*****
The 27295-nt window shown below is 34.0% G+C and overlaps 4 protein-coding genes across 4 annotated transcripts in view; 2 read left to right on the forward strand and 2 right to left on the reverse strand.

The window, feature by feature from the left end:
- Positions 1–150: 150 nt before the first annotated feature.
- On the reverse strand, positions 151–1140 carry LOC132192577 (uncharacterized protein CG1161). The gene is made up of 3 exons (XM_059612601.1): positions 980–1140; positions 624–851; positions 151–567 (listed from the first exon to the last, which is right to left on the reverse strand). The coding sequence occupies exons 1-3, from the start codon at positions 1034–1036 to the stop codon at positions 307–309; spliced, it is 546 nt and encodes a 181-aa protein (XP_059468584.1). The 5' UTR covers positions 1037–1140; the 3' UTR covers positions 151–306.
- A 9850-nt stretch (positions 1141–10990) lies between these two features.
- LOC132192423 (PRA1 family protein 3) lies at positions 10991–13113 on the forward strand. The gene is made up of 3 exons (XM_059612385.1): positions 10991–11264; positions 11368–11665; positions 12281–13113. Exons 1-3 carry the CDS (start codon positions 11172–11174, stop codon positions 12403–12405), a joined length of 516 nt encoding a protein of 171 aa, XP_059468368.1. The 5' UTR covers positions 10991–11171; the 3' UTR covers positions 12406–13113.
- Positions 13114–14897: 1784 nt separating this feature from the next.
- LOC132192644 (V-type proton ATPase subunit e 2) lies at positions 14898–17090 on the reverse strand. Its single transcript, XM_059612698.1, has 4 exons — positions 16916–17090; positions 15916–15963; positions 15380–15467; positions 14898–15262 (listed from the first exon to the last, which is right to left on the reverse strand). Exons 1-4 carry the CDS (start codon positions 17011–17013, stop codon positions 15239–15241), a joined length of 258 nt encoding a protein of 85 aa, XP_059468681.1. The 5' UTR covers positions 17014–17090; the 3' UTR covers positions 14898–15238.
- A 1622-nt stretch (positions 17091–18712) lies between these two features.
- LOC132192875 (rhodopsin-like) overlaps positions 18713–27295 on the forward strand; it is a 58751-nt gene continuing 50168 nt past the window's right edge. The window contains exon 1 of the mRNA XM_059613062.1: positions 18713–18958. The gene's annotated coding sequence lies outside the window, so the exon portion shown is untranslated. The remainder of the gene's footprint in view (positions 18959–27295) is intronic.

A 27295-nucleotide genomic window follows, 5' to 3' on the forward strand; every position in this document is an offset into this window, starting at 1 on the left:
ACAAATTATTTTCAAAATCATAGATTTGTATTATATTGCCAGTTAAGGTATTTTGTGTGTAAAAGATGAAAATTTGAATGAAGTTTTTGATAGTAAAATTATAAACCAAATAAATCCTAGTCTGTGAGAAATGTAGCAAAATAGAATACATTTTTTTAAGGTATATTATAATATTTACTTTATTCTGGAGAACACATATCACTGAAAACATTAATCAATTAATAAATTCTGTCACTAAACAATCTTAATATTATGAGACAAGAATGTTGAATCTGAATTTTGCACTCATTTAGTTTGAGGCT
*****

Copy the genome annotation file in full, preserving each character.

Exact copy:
The 27295-nt window shown below is 34.0% G+C and overlaps 4 protein-coding genes across 4 annotated transcripts in view; 2 read left to right on the forward strand and 2 right to left on the reverse strand.

The window, feature by feature from the left end:
- Positions 1–150: 150 nt before the first annotated feature.
- On the reverse strand, positions 151–1140 carry LOC132192577 (uncharacterized protein CG1161). The gene is made up of 3 exons (XM_059612601.1): positions 980–1140; positions 624–851; positions 151–567 (listed from the first exon to the last, which is right to left on the reverse strand). The coding sequence occupies exons 1-3, from the start codon at positions 1034–1036 to the stop codon at positions 307–309; spliced, it is 546 nt and encodes a 181-aa protein (XP_059468584.1). The 5' UTR covers positions 1037–1140; the 3' UTR covers positions 151–306.
- A 9850-nt stretch (positions 1141–10990) lies between these two features.
- LOC132192423 (PRA1 family protein 3) lies at positions 10991–13113 on the forward strand. The gene is made up of 3 exons (XM_059612385.1): positions 10991–11264; positions 11368–11665; positions 12281–13113. Exons 1-3 carry the CDS (start codon positions 11172–11174, stop codon positions 12403–12405), a joined length of 516 nt encoding a protein of 171 aa, XP_059468368.1. The 5' UTR covers positions 10991–11171; the 3' UTR covers positions 12406–13113.
- Positions 13114–14897: 1784 nt separating this feature from the next.
- LOC132192644 (V-type proton ATPase subunit e 2) lies at positions 14898–17090 on the reverse strand. Its single transcript, XM_059612698.1, has 4 exons — positions 16916–17090; positions 15916–15963; positions 15380–15467; positions 14898–15262 (listed from the first exon to the last, which is right to left on the reverse strand). Exons 1-4 carry the CDS (start codon positions 17011–17013, stop codon positions 15239–15241), a joined length of 258 nt encoding a protein of 85 aa, XP_059468681.1. The 5' UTR covers positions 17014–17090; the 3' UTR covers positions 14898–15238.
- A 1622-nt stretch (positions 17091–18712) lies between these two features.
- LOC132192875 (rhodopsin-like) overlaps positions 18713–27295 on the forward strand; it is a 58751-nt gene continuing 50168 nt past the window's right edge. The window contains exon 1 of the mRNA XM_059613062.1: positions 18713–18958. The gene's annotated coding sequence lies outside the window, so the exon portion shown is untranslated. The remainder of the gene's footprint in view (positions 18959–27295) is intronic.

A 27295-nucleotide genomic window follows, 5' to 3' on the forward strand; every position in this document is an offset into this window, starting at 1 on the left:
ACAAATTATTTTCAAAATCATAGATTTGTATTATATTGCCAGTTAAGGTATTTTGTGTGTAAAAGATGAAAATTTGAATGAAGTTTTTGATAGTAAAATTATAAACCAAATAAATCCTAGTCTGTGAGAAATGTAGCAAAATAGAATACATTTTTTTAAGGTATATTATAATATTTACTTTATTCTGGAGAACACATATCACTGAAAACATTAATCAATTAATAAATTCTGTCACTAAACAATCTTAATATTATGAGACAAGAATGTTGAATCTGAATTTTGCACTCATTTAGTTTGAGGCT